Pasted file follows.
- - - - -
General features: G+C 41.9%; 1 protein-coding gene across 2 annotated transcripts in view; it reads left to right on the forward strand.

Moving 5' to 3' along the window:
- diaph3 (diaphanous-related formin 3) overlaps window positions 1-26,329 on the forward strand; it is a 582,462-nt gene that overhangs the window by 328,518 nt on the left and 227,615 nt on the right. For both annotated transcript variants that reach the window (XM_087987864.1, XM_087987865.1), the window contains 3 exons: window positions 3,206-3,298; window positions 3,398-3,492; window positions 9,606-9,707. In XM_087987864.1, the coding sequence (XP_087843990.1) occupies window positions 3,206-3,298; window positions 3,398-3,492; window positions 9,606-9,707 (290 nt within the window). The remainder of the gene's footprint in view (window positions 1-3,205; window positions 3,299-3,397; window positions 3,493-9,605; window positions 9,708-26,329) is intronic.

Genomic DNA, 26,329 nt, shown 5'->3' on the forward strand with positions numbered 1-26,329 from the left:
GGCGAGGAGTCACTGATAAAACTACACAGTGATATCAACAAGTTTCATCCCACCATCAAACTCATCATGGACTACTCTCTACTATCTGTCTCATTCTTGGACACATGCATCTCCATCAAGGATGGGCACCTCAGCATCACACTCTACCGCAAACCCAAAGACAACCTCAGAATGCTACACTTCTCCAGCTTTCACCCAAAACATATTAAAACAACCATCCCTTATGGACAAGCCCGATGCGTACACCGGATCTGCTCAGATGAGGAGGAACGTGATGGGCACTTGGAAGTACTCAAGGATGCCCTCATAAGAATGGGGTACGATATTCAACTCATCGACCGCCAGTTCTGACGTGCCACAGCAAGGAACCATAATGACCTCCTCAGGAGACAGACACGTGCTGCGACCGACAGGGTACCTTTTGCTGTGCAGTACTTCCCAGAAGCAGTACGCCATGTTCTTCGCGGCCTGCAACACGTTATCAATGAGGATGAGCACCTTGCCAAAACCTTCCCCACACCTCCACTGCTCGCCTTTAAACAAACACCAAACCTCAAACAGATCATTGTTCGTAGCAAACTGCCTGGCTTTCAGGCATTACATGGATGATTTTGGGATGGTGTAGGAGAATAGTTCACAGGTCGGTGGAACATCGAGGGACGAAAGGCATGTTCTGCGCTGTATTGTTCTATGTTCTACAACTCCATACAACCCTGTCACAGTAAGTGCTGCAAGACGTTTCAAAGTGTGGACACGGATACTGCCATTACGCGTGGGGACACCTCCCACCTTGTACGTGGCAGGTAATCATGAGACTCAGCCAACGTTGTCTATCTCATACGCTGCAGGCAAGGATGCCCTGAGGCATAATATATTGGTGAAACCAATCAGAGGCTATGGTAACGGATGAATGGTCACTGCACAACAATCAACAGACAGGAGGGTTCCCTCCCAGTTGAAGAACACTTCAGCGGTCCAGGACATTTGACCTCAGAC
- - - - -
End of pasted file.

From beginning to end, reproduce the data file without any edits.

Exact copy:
General features: G+C 41.9%; 1 protein-coding gene across 2 annotated transcripts in view; it reads left to right on the forward strand.

Moving 5' to 3' along the window:
- diaph3 (diaphanous-related formin 3) overlaps window positions 1-26,329 on the forward strand; it is a 582,462-nt gene that overhangs the window by 328,518 nt on the left and 227,615 nt on the right. For both annotated transcript variants that reach the window (XM_087987864.1, XM_087987865.1), the window contains 3 exons: window positions 3,206-3,298; window positions 3,398-3,492; window positions 9,606-9,707. In XM_087987864.1, the coding sequence (XP_087843990.1) occupies window positions 3,206-3,298; window positions 3,398-3,492; window positions 9,606-9,707 (290 nt within the window). The remainder of the gene's footprint in view (window positions 1-3,205; window positions 3,299-3,397; window positions 3,493-9,605; window positions 9,708-26,329) is intronic.

Genomic DNA, 26,329 nt, shown 5'->3' on the forward strand with positions numbered 1-26,329 from the left:
GGCGAGGAGTCACTGATAAAACTACACAGTGATATCAACAAGTTTCATCCCACCATCAAACTCATCATGGACTACTCTCTACTATCTGTCTCATTCTTGGACACATGCATCTCCATCAAGGATGGGCACCTCAGCATCACACTCTACCGCAAACCCAAAGACAACCTCAGAATGCTACACTTCTCCAGCTTTCACCCAAAACATATTAAAACAACCATCCCTTATGGACAAGCCCGATGCGTACACCGGATCTGCTCAGATGAGGAGGAACGTGATGGGCACTTGGAAGTACTCAAGGATGCCCTCATAAGAATGGGGTACGATATTCAACTCATCGACCGCCAGTTCTGACGTGCCACAGCAAGGAACCATAATGACCTCCTCAGGAGACAGACACGTGCTGCGACCGACAGGGTACCTTTTGCTGTGCAGTACTTCCCAGAAGCAGTACGCCATGTTCTTCGCGGCCTGCAACACGTTATCAATGAGGATGAGCACCTTGCCAAAACCTTCCCCACACCTCCACTGCTCGCCTTTAAACAAACACCAAACCTCAAACAGATCATTGTTCGTAGCAAACTGCCTGGCTTTCAGGCATTACATGGATGATTTTGGGATGGTGTAGGAGAATAGTTCACAGGTCGGTGGAACATCGAGGGACGAAAGGCATGTTCTGCGCTGTATTGTTCTATGTTCTACAACTCCATACAACCCTGTCACAGTAAGTGCTGCAAGACGTTTCAAAGTGTGGACACGGATACTGCCATTACGCGTGGGGACACCTCCCACCTTGTACGTGGCAGGTAATCATGAGACTCAGCCAACGTTGTCTATCTCATACGCTGCAGGCAAGGATGCCCTGAGGCATAATATATTGGTGAAACCAATCAGAGGCTATGGTAACGGATGAATGGTCACTGCACAACAATCAACAGACAGGAGGGTTCCCTCCCAGTTGAAGAACACTTCAGCGGTCCAGGACATTTGACCTCAGAC